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Old 02-07-2006, 05:28 PM   #9811
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I use 415 rear body posts...MUCH beefier than the RS4 posts. They have the same offset, cost about the same and bolt right up.
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Old 02-08-2006, 07:51 AM   #9812
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Quote:
Originally Posted by Minus
Hello everybody,

For race under rain, i want buy pit shimizu tires.

Could you give me the right reference i must take and reference for the insert i must use with it.

Many thanks.
We know nothing about rubber tires. At least on the R40. I used to run rubber tire exclusively until my r40. I still run rubber on my pro4 since thats all they allow at my track.

But most likely you will want soft tire. The harder the insert , the less grip , more response and less wear. Softer insert , more grip , more wear , less response.

I would go with a softer insert and softer tire. May wear fast , but the r40 needs grippy tires or its like trying to drive on oil.
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Old 02-08-2006, 08:07 AM   #9813
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Ok thanks

So a softer tires like D20 pit shimizu and a medium insert can be a good choice in wet tracks.
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Old 02-08-2006, 08:12 AM   #9814
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Quote:
Originally Posted by Minus
Ok thanks

So a softer tires like D20 pit shimizu and a medium insert can be a good choice in wet tracks.
Thats probably a good start. All I know is the r40 says basically for use with foam tires and on blown paved race tracks. I think this is right on the box.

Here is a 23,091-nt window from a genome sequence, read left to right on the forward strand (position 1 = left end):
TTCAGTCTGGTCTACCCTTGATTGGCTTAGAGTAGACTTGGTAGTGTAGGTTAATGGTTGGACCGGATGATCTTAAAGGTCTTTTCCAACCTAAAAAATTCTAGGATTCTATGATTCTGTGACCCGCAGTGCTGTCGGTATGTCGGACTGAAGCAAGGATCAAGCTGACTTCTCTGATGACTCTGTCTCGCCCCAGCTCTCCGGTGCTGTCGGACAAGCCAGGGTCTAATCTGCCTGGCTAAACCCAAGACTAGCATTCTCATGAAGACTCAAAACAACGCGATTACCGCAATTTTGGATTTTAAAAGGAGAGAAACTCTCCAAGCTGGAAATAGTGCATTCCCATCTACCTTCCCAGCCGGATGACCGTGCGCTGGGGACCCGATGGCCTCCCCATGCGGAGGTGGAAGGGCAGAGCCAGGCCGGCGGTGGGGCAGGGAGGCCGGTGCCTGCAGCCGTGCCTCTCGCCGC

I know a few of us have tried rubber tire on the r40. All I got was massive wheelspin.
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Old 02-08-2006, 09:19 AM   #9815
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Thank you
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Old 02-08-2006, 09:10 PM   #9816
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Quote:
Originally Posted by Artificial-I
Thats probably a good start. All I know is the r40 says basically for use with foam tires and on blown paved race tracks. I think this is right on the box.

I know a few of us have tried rubber tire on the r40. All I got was massive wheelspin.
I used sorex 36r's at my last parking lot race because the track was so damp in the 1st heat. I used the same setup as foam, or maybe 1/2 degree less camber, can't remember for sure. It was pretty slippery, but much better then the foams on damp pavement. I have run rubber at low grip/dusty surfaces too and they hook up a little better then foams. So there are times when rubber works. I always try the foams 1st though.
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Old 02-09-2006, 01:57 PM   #9817
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Default Oneway and throttle brake servo

My R40 has the oneway diff in the front. So that means no braking in front. Do I still need a strong servo for throttle/brake, or could I use a more generic servo. maybe something like the futaba 3003.

What should the ratings of this servo be when a oneway is used in front?
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Old 02-09-2006, 02:12 PM   #9818
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Throttle servo "strength" has never really mattered to me on most my nitro vehicles. If anything its "speed" you want so you get quick throttle response and quick brake response. If anything strength is going to harm the carb linkage or put more wear on the brake disc and like components.